Emotional Support Animals Should Be Allowed on College Campuses

Anxiety is the top presenting concern among college students (41.6%) followed by depression (36.4%). Students’ mental health should be schools top priority. Part of the problem could be that presently, emotional support animals, or ESA’s, are not allowed on college campuses. 

US News says that, “College and university campuses, in fact, are seeing a rise in requests from students who want to bring an ESA into their dorm room.” The Access Center at Washington State University gets 60 to 75 requests a year for bringing ESA’s to college. If students want this to happen so badly, why shouldn’t college supervisors take it into consideration? Shouldn’t the needs of their students be their prime concern?

“Many students today enter college already taking psychiatric medication and/or expecting mental health services when they arrive on campus.” says C. W. Von Bergen, Ph.D. from Southwestern Oklahoma State University. This means that some students come to college anticipating some sort of aid from the school. Giving them the option of an ESA, will go a long way. 

Studybreaks.com tells us that in 2011, a student filed a lawsuit against the University of Nebraska at Kearney because they denied her therapeutic dog’s presence. What’s to say this will not happen again? It is expected that universities like this do not want students filing lawsuits against them. It can cause chaos and can be easily avoided. 

Many colleges and universities say that animals can be distracting to students with disorder. But what they don’t know is the difference between regular pets, and therapeutic emotional support animals. ESA’s are specially trained to serve people when they need it, and can be super helpful to college students who live on campus for 4 years or more.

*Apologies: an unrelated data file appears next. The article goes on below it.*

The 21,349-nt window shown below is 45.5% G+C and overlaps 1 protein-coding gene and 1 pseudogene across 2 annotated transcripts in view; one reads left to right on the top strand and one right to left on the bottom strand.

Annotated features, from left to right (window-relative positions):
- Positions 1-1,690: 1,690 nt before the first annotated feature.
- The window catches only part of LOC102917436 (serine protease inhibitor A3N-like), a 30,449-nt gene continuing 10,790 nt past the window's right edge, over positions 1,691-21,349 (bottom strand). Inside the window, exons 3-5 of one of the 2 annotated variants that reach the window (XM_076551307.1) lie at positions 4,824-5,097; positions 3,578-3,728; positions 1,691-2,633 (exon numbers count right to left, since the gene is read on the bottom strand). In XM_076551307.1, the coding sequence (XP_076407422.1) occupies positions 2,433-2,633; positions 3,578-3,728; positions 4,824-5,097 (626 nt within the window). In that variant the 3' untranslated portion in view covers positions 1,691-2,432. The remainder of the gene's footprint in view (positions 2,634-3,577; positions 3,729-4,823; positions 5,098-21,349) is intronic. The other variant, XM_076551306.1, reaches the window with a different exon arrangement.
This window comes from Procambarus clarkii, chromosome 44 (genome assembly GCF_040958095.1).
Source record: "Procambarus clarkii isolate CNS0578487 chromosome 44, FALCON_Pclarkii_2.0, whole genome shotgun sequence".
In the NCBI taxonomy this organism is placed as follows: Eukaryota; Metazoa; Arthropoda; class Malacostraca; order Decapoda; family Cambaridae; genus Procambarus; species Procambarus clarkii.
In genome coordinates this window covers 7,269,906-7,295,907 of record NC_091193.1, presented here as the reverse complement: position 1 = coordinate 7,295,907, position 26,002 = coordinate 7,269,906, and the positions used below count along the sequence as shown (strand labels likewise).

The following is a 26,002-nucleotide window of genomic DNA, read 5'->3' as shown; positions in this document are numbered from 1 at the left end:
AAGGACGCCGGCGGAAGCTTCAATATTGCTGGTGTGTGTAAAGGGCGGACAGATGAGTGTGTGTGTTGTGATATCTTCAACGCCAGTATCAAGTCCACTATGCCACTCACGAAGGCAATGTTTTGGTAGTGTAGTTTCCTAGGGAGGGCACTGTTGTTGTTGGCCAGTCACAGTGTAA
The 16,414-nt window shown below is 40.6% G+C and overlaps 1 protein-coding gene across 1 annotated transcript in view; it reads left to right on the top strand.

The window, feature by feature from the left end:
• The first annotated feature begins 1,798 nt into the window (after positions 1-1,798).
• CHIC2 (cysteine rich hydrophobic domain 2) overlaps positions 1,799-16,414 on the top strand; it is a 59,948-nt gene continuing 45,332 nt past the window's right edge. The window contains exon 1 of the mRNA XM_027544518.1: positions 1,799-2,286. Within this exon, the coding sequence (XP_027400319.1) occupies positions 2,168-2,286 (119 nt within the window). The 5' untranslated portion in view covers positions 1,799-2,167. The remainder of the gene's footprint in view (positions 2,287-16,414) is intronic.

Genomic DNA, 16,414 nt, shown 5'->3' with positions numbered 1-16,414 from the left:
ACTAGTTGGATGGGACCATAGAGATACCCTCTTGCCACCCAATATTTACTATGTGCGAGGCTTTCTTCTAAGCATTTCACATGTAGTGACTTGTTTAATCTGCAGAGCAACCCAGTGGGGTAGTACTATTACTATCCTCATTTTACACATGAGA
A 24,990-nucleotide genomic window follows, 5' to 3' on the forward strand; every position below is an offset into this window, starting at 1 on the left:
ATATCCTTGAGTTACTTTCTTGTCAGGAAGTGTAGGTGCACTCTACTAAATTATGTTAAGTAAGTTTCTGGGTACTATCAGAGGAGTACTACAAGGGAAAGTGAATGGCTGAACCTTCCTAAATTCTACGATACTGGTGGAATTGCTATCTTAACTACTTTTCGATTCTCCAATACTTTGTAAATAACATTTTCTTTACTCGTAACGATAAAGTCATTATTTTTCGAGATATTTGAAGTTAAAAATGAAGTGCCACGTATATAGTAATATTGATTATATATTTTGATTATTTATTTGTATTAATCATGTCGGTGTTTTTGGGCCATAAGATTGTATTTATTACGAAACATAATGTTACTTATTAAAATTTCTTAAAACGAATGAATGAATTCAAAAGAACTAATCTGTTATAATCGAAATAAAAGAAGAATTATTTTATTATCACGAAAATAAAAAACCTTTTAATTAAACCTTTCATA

It’s not just all talk though, there is something that can be done. Meredith Goodwin, the director of the Access Center at Washington State University, handles the needs of students with both psychological and physical disabilities. She and the deans of the school should make it their most pressing matter and work together on adding applications for ESA’s that kids can fill out when they are applying to the school. This way the college admissions center can go through them and validate each one. If Washington State University starts to allow emotional support animals, other schools will notice and do the same thing. 

Especially during COVID, anxiety rates have gone up 71% in the last year. Authorizing ESA’s is the best thing anyone can do to help kids. It’s up to the people in charge to decide whether or not to help students in need. Taking this vital matter into consideration is better than nothing at all.

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